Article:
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Improved Current Share Test for Power Supplies

IP.com Disclosure Number: IPCOM000201732D
Publication Date: 2010-Nov-19
Document File: 4 page(s) / 66K

Publishing Venue

The IP.com Prior Art Database

Abstract

This is an improved method for testing current share circuits on power supplies and voltage regulators during manufacturing test. This method ensures that the units are tested to the full operational range of the current share circuits and minimizes manufacturing escapes and false failures.

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Improved Current Share Test for Power Supplies

Background/Problem Definition


Current sharing is defined as sharing a common load equally amongst two or more devices that supply power to a common load. It is desirable for this load to shared equally by each individual device. Many methods exist to force the load to be equally shared, this patent describes an improved method of testing the current share circuits.

If the current share circuits are not sufficiently tested at the time of manufacture, certain combinations of units could cause possible field failures.

A key element to load sharing between two or more power supplies is the regulation point of the individual power supplies that are sharing the load. Without circuits to force the current to be equally shared between the power supplies, the power supply with the higher output voltage will source more current. Since in many power supply applications it is necessary to independently change the power supply voltages of each device, these current share circuits are essential to ensure the load remains equally shared amongst the individual power supplies.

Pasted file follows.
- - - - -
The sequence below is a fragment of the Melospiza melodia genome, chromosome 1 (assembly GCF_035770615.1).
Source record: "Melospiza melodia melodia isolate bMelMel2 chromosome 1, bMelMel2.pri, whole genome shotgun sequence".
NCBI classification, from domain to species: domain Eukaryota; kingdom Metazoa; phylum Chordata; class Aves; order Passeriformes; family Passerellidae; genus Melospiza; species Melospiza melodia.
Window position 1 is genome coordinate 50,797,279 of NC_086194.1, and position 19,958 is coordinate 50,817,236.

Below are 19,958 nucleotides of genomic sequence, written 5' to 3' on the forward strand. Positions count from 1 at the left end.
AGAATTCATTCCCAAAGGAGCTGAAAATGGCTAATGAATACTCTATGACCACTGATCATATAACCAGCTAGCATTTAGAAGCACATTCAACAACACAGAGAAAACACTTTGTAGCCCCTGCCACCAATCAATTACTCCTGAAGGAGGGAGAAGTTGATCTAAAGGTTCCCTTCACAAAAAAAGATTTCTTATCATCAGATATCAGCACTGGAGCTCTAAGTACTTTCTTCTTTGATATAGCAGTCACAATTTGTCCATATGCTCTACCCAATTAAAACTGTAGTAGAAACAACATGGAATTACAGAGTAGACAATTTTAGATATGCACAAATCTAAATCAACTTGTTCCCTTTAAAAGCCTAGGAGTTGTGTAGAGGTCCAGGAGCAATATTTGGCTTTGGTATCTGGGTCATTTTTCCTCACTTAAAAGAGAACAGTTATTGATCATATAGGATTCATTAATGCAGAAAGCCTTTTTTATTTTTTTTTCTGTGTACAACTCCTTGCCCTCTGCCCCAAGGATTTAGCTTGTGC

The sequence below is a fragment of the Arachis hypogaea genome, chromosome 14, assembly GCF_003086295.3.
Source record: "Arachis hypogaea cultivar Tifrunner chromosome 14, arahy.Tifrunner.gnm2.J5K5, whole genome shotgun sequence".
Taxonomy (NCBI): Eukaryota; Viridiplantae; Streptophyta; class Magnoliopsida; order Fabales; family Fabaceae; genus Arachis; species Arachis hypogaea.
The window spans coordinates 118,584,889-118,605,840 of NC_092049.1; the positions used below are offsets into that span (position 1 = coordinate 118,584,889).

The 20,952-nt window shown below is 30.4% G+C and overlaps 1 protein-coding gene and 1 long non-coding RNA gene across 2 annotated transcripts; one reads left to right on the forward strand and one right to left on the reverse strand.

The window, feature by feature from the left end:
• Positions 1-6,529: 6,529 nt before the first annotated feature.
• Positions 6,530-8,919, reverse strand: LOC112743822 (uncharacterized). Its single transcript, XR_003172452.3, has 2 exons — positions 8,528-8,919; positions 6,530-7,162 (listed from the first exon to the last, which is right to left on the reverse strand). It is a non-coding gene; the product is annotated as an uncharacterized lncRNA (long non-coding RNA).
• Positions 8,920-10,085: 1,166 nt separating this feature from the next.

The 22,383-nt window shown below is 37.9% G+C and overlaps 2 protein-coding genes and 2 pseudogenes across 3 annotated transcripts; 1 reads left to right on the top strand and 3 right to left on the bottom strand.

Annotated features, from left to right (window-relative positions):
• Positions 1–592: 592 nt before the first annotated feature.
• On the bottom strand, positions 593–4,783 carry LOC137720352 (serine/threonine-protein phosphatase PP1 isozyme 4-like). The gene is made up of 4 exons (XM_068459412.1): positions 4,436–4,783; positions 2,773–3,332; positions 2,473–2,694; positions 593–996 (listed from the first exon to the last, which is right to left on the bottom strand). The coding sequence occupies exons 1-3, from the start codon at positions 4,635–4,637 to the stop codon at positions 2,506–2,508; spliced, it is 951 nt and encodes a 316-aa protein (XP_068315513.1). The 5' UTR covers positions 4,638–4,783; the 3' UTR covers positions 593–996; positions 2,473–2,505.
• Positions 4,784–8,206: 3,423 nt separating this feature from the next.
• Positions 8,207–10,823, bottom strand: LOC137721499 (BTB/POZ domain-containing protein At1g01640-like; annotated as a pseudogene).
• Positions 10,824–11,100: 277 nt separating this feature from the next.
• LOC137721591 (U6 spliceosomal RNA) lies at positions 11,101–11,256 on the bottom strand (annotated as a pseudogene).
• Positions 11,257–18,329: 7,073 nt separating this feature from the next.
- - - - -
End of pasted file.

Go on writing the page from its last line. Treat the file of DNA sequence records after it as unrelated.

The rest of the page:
Typically, these current share circuits are designed to ensure the load is shared equally as long as the voltage difference between the power supplies does not differ by more than a specific level or tolerance.

See Figure 1: Definition of Variables.

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Statement of the Issue


Current share circuits are designed to force the Voltage Regulation Modules (VRMs) to share the load current equally as long as the voltage difference between the individual VRMs does not exceed specified regulation tolerance band. In Figure 2, a traditional current share test would start with VRM1 and increase the output voltage by ½ the tolerance band and decrease the output voltage of VRM2 by ½ the

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tolerance band (1/2 tolerance band = x). VRM1 is considered the master and VRM2 is considered the slave. If the current share circuits are operating properly, each VRM should be supplying 50% of the total output load even though the output voltages are skewed due to the influence of the current share circuits. If each VRM is assumed to be regulating at the nominal output voltage before the test, this is a good method to test that the current share circuits are operating properly. If the c...